By Lilian Anekwe
Momentum appears to be building behind earlier use of gliptins in patients with type 2 diabetes, after a new study found benefits as part of initial combination therapy.
Research presented at last week’s American Diabetes Association conference found patients with type 2 diabetes who begin initial therapy with sitagliptin and metformin had significantly better glycaemic control than those prescribed pioglitazone.
The single-pill combination of sitagliptin and metformin was granted a licence in the UK last month, but it is still not licensed as an initial therapy.
NICE recommends sitagliptin and vildagliptin as alternatives to sulfonylureas and glitazones as second-line treatments after metformin, saying gliptins or a glitazone should be considered ‘if there is a significant risk of hypoglycaemia’, or in case of intolerance or contraindication.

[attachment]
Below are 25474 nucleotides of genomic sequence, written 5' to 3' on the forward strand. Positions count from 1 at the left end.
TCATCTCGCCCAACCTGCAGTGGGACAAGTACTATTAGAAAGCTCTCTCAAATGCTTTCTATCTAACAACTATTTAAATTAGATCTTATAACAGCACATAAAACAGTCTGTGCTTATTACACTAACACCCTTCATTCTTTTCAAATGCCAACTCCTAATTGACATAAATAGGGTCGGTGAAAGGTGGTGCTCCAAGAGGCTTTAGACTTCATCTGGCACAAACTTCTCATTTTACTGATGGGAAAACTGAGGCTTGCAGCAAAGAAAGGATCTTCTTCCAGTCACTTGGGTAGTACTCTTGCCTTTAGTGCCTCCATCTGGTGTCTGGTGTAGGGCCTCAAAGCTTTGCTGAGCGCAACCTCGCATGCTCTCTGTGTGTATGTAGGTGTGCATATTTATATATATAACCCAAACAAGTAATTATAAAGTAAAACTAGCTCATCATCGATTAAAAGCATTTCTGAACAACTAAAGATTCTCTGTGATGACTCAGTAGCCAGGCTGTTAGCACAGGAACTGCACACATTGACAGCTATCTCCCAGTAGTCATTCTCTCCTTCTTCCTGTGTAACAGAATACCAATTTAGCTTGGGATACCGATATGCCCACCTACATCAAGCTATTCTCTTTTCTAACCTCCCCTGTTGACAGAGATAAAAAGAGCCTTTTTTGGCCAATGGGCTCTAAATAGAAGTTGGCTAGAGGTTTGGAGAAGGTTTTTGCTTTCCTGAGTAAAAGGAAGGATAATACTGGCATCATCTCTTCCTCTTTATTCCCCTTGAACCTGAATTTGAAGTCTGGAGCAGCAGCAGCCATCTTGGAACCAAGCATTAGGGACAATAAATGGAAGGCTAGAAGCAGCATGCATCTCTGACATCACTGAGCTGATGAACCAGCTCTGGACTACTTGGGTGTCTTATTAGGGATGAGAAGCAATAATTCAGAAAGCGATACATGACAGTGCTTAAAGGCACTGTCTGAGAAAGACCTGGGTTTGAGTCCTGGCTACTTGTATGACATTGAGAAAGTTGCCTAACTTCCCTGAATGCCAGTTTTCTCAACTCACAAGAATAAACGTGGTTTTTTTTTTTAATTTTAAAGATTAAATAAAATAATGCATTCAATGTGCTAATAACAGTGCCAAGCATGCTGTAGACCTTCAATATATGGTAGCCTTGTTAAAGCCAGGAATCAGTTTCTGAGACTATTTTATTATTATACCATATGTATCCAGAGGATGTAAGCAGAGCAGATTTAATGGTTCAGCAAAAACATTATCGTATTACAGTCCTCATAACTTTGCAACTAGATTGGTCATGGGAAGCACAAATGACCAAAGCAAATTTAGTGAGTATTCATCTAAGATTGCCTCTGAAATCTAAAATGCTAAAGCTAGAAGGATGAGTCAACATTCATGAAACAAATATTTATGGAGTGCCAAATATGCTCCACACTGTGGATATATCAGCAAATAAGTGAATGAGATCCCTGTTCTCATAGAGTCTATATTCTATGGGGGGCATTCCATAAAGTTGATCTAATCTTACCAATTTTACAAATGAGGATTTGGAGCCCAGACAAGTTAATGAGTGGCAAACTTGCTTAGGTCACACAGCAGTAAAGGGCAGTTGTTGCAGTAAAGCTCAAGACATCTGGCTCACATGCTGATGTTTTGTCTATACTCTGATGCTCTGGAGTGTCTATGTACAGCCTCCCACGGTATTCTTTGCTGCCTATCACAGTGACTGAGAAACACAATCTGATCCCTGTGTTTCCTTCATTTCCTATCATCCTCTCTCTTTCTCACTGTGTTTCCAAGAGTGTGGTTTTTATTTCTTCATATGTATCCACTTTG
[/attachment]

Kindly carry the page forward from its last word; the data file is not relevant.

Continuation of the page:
US researchers randomised 517 patients to initial treatment with a sitagliptin 50mg and metformin 1,000mg combination twice a day, or pioglitazone 45mg daily. Patients were uptitrated to the final dose over four weeks.
From a mean baseline HbA1c of 8.9%, mean reductions were 1.9% in patients on the sitagliptin combination and 1.4% in the comparison group, a statistically significant difference.
Patients on the combination lost an average of 1.4kg but those on pioglitazone gained an average of 3kg. But nearly twice as many patients on combination therapy experienced hypoglycaemia – just short of statistical significance.
Professor Anthony Barnett, professor of diabetes at the heart of England NHS Foundation Trust, said: ‘This study shows newer treatments, such as sitagliptin or the combination of sitagliptin and metformin, may provide advantages over some more traditional treatments, particularly a lower risk of weight gain.’
Evidence building for earlier use of gliptins